A Fresh View of Floodplain Ecology and Management

by Jeff Opperman and Peter Moyle, co-authors of Floodplains: Processes and Management for Ecosystem Services

Last week, we saw tragic images of floods across the world, from Houston to Niger to south Asia, with more than 1,300 deaths from floods in India, Nepal and Bangladesh.

Floods are among the most costly natural disasters worldwide and the loss of life and property, from Houston to Mumbai, gave a very human face to the impersonal statistics: in recent years, global damages have ranged between $30 and 60 billion and more than 100 million people have been displaced by flooding.

These events are also warnings about a likely future: in a warming world, many regions will experience more frequent and intense flooding.

It is hard to imagine a flood-management system that could have effectively contained the historic amount of rain that fell on southeast Texas—several feet in just a few days. However, even if all floods can’t be contained, governments must still invest in measures to improve safety for people and reduce damages. The key is to move beyond a primary focus on the structural measures—dams and levees—that strive to contain floods, and toward a “diversified portfolio” approach. Nonstructural measures—such as zoning, building codes and insurance—are key to keeping people out of harm’s way. Another critical strategy is to integrate green infrastructure—natural features such as wetlands and floodplains—into flood-management systems.

In river basins around the world, from the Mississippi to the Sacramento to the Rhine, managers have moved away from a strict reliance on engineered levees, which confine rivers and attempt to contain floods. Instead, they have moved towards reconnecting rivers to parts of their historic floodplains. On these reconnected floodplains, floodwaters can spread out and reduce risks to communities and farmland in other areas.

We have documented this trend, and reasons why green infrastructure can be so effective, in our book, Floodplains: Processes and Management for Ecosystem Services.

The book is based on our many years of studying floodplains in California, a leader in using floodplains for flood management. But we also explore other regions, especially Europe, Australia, and Asia, for new insights.

Our focus is reconciliation ecology, the science of integrating functioning ecosystems into landscapes dominated by people. This framework is key to understanding the full potential of green infrastructure: by reducing flood risk, wetlands and floodplains function as infrastructure. But they are also “green”—they are ecosystems that are influenced by complex and intertwined biophysical processes. The first part of our book reviews these processes—encompassing hydrology, geomorphology, biogeochemistry, and ecology—and how they respond to management interventions.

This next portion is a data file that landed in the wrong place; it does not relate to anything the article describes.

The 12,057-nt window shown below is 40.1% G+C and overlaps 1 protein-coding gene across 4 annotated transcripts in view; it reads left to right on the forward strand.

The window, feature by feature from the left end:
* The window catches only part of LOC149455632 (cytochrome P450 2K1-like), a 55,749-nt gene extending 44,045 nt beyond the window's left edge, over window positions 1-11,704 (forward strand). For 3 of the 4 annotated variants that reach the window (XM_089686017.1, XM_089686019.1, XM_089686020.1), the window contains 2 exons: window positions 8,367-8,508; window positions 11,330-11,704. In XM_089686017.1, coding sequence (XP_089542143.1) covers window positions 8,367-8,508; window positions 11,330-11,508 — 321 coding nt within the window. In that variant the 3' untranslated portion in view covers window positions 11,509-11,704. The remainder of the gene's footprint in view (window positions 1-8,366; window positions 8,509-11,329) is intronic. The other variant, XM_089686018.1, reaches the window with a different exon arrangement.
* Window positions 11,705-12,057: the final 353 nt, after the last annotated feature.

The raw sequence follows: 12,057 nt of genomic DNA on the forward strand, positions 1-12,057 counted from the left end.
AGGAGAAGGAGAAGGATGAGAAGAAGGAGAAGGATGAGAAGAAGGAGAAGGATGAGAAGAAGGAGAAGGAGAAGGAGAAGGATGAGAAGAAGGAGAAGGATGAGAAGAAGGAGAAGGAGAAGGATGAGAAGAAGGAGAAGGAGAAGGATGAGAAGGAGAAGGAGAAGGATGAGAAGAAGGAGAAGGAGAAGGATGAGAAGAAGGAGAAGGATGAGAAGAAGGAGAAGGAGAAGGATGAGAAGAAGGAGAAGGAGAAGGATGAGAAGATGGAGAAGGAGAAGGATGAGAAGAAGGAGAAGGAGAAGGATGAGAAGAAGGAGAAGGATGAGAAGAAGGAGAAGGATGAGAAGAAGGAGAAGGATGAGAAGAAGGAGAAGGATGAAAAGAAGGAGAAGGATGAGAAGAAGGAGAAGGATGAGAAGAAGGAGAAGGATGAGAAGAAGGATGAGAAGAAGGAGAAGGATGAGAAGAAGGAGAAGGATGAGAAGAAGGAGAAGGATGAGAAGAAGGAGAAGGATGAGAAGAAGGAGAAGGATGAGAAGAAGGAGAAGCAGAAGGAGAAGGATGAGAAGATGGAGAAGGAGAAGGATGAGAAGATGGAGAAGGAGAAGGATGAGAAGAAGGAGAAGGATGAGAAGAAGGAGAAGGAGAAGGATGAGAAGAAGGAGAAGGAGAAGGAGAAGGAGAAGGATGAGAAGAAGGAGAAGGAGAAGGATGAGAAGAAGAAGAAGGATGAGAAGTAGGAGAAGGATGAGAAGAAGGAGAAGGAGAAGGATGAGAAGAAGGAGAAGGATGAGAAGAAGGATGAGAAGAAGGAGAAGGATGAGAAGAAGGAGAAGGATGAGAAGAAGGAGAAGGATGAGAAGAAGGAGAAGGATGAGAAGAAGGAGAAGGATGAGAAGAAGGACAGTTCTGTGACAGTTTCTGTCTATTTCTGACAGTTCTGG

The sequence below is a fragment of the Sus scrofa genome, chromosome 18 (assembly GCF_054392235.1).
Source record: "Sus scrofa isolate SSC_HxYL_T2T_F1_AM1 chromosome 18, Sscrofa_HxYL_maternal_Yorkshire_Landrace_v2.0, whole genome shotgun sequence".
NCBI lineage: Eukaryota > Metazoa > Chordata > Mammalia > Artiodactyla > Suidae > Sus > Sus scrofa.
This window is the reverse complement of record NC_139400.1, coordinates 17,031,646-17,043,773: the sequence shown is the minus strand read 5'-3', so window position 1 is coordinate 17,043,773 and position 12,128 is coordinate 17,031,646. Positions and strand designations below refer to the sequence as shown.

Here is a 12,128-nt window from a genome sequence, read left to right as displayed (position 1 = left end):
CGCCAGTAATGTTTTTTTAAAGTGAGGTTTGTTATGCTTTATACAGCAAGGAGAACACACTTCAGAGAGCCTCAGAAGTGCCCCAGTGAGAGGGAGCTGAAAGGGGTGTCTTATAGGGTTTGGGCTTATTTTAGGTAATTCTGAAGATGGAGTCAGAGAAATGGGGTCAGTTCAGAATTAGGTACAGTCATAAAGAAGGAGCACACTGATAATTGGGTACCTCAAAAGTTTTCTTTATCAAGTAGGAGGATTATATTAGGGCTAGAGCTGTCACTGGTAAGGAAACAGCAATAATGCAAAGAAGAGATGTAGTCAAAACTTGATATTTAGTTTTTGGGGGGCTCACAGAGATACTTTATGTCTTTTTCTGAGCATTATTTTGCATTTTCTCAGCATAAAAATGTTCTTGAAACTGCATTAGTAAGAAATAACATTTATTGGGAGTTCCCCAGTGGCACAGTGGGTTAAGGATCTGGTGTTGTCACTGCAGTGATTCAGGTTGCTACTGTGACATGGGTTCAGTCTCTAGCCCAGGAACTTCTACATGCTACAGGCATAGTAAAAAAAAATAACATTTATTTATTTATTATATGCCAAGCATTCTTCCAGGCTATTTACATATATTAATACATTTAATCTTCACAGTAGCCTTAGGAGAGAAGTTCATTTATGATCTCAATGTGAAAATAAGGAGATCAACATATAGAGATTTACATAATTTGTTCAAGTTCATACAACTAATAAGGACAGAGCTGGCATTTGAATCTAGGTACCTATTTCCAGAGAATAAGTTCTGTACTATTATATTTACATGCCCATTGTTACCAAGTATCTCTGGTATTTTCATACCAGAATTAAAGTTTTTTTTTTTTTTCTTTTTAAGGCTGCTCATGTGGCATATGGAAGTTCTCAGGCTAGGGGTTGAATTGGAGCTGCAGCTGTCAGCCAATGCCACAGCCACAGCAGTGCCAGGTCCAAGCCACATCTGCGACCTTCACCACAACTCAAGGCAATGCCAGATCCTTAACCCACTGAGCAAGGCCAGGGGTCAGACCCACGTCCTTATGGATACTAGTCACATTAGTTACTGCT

A hallmark of green infrastructure is that these ecosystem processes can provide multiple benefits beyond flood-risk reduction. For floodplains, these benefits include habitat for fish and wildlife, groundwater recharge, carbon sequestration, and open space and recreation. Thus, realizing the full potential of green infrastructure will come from an integrated approach, one in which engineers, scientists and planners collaborate on management to provide multiple benefits. The second part of the book includes a number of case studies of these new management approaches.

To be clear, we are not suggesting that floodplains and wetlands are the answer to reducing current and future flood risk. Rather, we think that a flood-management system that relies on green infrastructure in addition to engineered infrastructure and sound nonstructural policies, will increase safety for people and provide a broad range of other benefits.

The book’s closing paragraph articulates this optimism that integrated management can improve safety for people while promoting a range or natural services:

“Our time spent on rivers and floodplains has certainly shown us that much has changed and been lost over time. But we have seen more than just glimmers of hope in reconciled floodplains that are diverse and productive. We take heart from the huge flocks of migratory white geese and black ibis that congregate annually on California floodplains and from knowing that, beneath the floodwaters, juvenile salmon are swimming, feeding, and growing among cottonwoods and rice stalks, before heading out to sea. We can envision greatly expanded floodplains that are centerpieces of many regions, protecting people but also featuring wildlands, wildlife, and floodplain-friendly agriculture. Connectivity among floodplains, people and wild creatures is within reach, as is a future in which people work with natural processes rather than continually fighting them.”